The previous serves as reflection of how Walter Mitty actually awakes so to speak from his dream and comes back to reality that he is driving along the highway in arguable one of the worst storms on record at increased speeds. While driving under these conditions at best could be dangerous the fact of having or experiencing a daydream throughout and being wakened from it by another passenger while doing such seemed to be startling to the character and kept him modestly humble for the duration of the ride they were taking together but was also seemed surprising to him in the fact he forgot that he was driving in these conditions and of course that he was not alone while doing so he had his wife as a passenger and they were making a trip to town to take care of a few things.

As this story continues the charters interaction is developed and contrasted more, as Walter Mitty sees his wife as some type of nagging, bossy type entity seemingly because she disturbs his constant daydreams and brings him back to reality with some of her words that are not for the most part harshly stated but at the same time probably looking out for his best interest by giving him instruction.

Walter he gives one the impression that he is performing the requested actions with little or no delay but apparently these actions are arguably being done to just be able to get along with his spouse and limit any direct argumentative engagements that could occur from any of these actions, an examples of such would include, Walter Mitty stopped the car in front of the building where his wife went to have her hair done. “Remember to get those overshoes while I’m having my hair done,” she said. “I don’t need overshoes,” said Mitty. She put her mirror back into her bag. “We’ve been all through that,” she said, getting out of the car. “You’re not a young man any longer.”

He raced the engine a little. “Why don’t you wear your gloves? Have you lost your gloves?” Walter Mitty reached in a pocket and brought out the gloves. He put them on, but after she had turned and gone into the building and he had driven on to a red light, he took them off again. (as cited in Clugston, 2010 p5).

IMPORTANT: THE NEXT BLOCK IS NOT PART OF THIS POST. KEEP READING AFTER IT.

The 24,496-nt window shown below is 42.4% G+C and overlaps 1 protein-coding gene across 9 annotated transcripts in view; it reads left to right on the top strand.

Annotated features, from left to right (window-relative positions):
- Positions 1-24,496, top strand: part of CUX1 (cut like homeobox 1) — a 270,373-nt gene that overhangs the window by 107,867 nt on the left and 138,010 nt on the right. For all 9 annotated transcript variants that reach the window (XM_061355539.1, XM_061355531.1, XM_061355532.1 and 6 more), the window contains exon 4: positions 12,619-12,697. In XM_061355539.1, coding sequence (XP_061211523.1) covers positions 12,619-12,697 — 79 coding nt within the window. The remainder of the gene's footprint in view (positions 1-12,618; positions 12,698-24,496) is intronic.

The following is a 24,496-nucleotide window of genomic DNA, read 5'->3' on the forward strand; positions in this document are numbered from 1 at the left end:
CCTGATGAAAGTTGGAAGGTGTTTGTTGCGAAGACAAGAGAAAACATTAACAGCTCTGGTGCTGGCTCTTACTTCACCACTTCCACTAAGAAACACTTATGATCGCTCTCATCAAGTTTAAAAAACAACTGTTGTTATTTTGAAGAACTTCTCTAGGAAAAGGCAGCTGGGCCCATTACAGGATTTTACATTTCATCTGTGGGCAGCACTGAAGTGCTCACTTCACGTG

Throughout this story there are many examples of figurative language that has been used, from the for mentioned paragraphs that compare driving one’s personal vehicle in the snow to a naval vessel at see other examples of the figurative language that has been used are, “It’s the millionaire banker, Wellington McMillan,” said the pretty nurse. “Yes?” said Walter Mitty, removing his gloves slowly. “Who has the case?” “Dr. Renshaw and Dr. Benbow, but there are two specialists here, Dr. Remington from New York and Dr. Pritchard-Mitford from London. He flew over.” A door opened down a long, cool corridor and Dr. Renshaw came out. He looked distraught and haggard. “Hello, Mitty,” he said. “We’re having the devil’s own time with McMillan, the millionaire banker and close personal friend of Roosevelt. Obstreosis of the ductal tract. Tertiary. Wish you’d take a look at him.” “Glad to,” said Mitty. (as cited in Clugston, 2010 p6).

“Perhaps this will refresh your memory.” The District Attorney suddenly thrust a heavy automatic at the quiet figure on the witness stand. “Have you ever seen this before?’’ Walter Mitty took the gun and examined it expertly. “This is my Webley-Vickers 50.80,”5 he said calmly. An excited buzz ran around the courtroom. The Judge rapped for order. “You are a crack shot with any sort of firearms, I believe?” said the District Attorney, insinuatingly. “Objection!” shouted Mitty’s attorney. “We have shown that the defendant could not have fired the shot. We have shown that he wore his right arm in a sling on the night of the fourteenth of July.” (as cited in Clugston, 2010 p6).

In his second dream he has transcended being Walter Mitty the person that he is and transformed into being Wellington McMillan a successful surgeon that is about to use those skills. In the third dream Walter Mitty is now on trial in a court room but he speaks of this weapon it is more of the figurative language simple because this type of weapon does not exist. The comments go on to support some of the overall perspectives that the charter does a lot of daydreaming and loses his grip on reality while doing so. This story is told from in a third person point of view that sometimes is omniscient and others it would be third person limited omniscient.

The story that I am using as a comparison was written by Tristan Bernard and the name of it is I’m Going! A Comedy in One Act. The setting in this is story is developed by the author in the beginning because it is a play one is given the names of the people in the play, a brief description of the scene, the time and a paragraph detailing the complete scene.